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4 votes

Why does my beer have carbonation but no foam head?

I must admit, I am not an expert in home brewing but I do work in the pub trade and whenever we encounter customers whom have problems with beer head retention or glass lacing, the first place we ...
Ashley Garrett's user avatar
3 votes

Starsan- overly ambitious krausen in airlock

It's prolly normal and I doupt this foam comes from starsan. I get bigger reaction when my fermentation temperature is high and/or OG is high and/or yeast produce big krausen
Boubou's user avatar
  • 260
2 votes
Accepted

Foam collapsed after less than 1 day

The foam you are talking about is normally called "kraĆ¼sen" (mostly) or "barm" (sometimes, UK). The sediment at the bottom is excess yeast and trub that has dropped out of your beer. Even if a ...
chthon's user avatar
  • 3,665
2 votes

Problems with gushing

I had some beer bottles where a lot of hop fragments had made it to the bottle. The extra surface of the hops made the bubbles start of the yeast and hops in the bottom. The bottom derbies would start ...
ElvishPriestley's user avatar
2 votes

Problems with gushing

If you're completely certain about everything else, about all that's left is incomplete fermentation. Is that a possibility? Although that would tend to affect every bottle. I think I'd have to got ...
Denny Conn's user avatar
  • 33.4k
2 votes
Accepted

Foam and airlock

Airlock: indeed, you do not need it for the fermenting process, it is added as a way to insulate your brew from the surrounding air, to make sure that no contamination happens, and to remove the CO2 ...
chthon's user avatar
  • 3,665
2 votes

Why do dark styles foam more during fermentation?

There are multiple reasons why you will have different levels of krausen in different beers. As @Frank van Wensveen pointed out, melanoidins are one source. These are produced by Maillard reactions ...
Rasputin's user avatar
1 vote

Why do dark styles foam more during fermentation?

I have finally managed to discuss this with someone who has forgotten more about brewing than I have ever known, and he opines that the main cause of increased foaming in darker styles had mainly to ...
Frank van Wensveen's user avatar
1 vote

In search of white foam

Roasted dark malts, like black malt and chocolate malt, contribute to the colour of the beer foam. You should be using more roasted barley and less roasted barley malts. I don't think that you can ...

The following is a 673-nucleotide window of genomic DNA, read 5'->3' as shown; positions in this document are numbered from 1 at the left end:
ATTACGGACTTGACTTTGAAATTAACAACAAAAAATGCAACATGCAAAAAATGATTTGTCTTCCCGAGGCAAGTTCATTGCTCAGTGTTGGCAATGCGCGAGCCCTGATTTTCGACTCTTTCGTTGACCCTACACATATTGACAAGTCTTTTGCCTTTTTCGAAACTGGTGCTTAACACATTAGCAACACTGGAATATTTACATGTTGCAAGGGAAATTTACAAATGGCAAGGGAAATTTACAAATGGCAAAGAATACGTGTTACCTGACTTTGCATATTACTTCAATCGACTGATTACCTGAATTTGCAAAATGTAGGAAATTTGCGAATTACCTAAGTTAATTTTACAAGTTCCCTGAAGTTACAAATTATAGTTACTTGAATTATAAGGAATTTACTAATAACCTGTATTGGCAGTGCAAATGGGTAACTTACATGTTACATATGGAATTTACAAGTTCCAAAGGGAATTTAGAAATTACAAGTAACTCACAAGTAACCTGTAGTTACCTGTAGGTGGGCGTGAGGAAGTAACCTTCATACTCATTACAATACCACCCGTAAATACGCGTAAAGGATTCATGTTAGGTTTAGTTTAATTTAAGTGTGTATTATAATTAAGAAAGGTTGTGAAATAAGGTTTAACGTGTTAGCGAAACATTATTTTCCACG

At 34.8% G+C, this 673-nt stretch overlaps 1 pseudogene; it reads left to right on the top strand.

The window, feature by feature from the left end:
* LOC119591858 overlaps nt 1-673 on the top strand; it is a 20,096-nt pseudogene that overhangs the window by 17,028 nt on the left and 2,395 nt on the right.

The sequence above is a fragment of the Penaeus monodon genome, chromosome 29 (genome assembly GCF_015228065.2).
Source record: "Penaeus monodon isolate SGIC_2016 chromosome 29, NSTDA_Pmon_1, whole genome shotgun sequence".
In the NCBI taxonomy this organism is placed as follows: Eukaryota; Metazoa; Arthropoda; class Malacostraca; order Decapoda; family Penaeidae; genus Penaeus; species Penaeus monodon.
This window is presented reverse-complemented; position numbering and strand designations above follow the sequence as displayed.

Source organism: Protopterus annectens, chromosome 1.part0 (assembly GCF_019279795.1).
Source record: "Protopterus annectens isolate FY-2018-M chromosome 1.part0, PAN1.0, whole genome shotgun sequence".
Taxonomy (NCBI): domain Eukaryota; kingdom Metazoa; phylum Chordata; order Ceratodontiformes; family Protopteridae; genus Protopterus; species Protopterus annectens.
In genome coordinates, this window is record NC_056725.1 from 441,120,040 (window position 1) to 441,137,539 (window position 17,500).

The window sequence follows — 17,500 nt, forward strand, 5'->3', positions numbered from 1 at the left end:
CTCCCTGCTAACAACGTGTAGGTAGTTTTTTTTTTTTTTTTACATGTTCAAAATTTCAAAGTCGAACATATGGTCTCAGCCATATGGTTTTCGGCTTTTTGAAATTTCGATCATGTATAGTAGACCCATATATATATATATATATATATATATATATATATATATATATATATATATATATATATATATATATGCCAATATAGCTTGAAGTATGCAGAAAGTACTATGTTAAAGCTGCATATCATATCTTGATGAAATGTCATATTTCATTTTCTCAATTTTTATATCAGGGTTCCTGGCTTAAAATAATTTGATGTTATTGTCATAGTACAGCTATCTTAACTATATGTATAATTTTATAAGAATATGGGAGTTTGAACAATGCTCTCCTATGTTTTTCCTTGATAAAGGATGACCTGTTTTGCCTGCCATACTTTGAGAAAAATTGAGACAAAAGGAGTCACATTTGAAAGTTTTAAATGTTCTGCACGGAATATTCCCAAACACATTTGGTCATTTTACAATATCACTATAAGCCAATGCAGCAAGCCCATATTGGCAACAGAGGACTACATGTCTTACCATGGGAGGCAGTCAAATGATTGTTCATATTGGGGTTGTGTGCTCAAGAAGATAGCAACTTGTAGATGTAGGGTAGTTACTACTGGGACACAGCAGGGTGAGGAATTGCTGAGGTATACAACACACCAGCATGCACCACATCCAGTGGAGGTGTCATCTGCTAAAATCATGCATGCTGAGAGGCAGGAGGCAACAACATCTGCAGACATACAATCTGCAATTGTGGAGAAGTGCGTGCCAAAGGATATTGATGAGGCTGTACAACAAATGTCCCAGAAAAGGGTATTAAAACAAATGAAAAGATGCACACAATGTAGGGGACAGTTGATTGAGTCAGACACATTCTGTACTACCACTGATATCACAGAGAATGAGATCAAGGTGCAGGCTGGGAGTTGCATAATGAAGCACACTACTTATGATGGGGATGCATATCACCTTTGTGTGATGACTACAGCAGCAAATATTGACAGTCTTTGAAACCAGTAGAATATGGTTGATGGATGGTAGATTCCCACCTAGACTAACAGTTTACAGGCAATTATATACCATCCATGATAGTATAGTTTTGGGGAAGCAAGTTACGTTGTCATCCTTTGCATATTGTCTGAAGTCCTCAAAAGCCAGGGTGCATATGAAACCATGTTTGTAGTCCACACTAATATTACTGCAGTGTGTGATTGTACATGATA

chthon's user avatar
  • 3,665
1 vote

are partially filled bottles ok?

So few things going on here. Over carbonation : It sounds like you over carbonated your porter in the keg. Porters are at the low end of the carbonation spectrum usually about 1.5 - 2.0 volumes. ...
zatbusch's user avatar
  • 536
1 vote

Problems with gushing

I feel like mold would be killed during the brewing process, so I'm not sure that's the root cause, though your malt should probably not have black spots on it ;). I used to have this problem as well,...
spongessuck's user avatar
1 vote

Why does my beer have carbonation but no foam head?

This question has a couple answers already, the article linked to by Jedi Jay is a good one. If you really want to go into depth on FOAM quality, Dr Charile Bamforth wrote this mighty tome on the ...
Mr_road's user avatar
  • 7,048
1 vote

Why is there so much foam when I open the bottle?

This is called gushing, and you usually get it with a combination of two factors: A lot of CO2 A lot of "crystallization nuclei" for the CO2 to build bubbles and gas out I currently have ...
RBloeth's user avatar
  • 121
1 vote

Crystal Malt - How does it influence head retention?

I decided to make some very pale bitter ("golden ale") for a change, with no addition of my normal 250g of standard crystal malt. So the only ingredient were my usual Maris Otter pale malt 2.5Kg/5 ...
chrisgg's user avatar
  • 11

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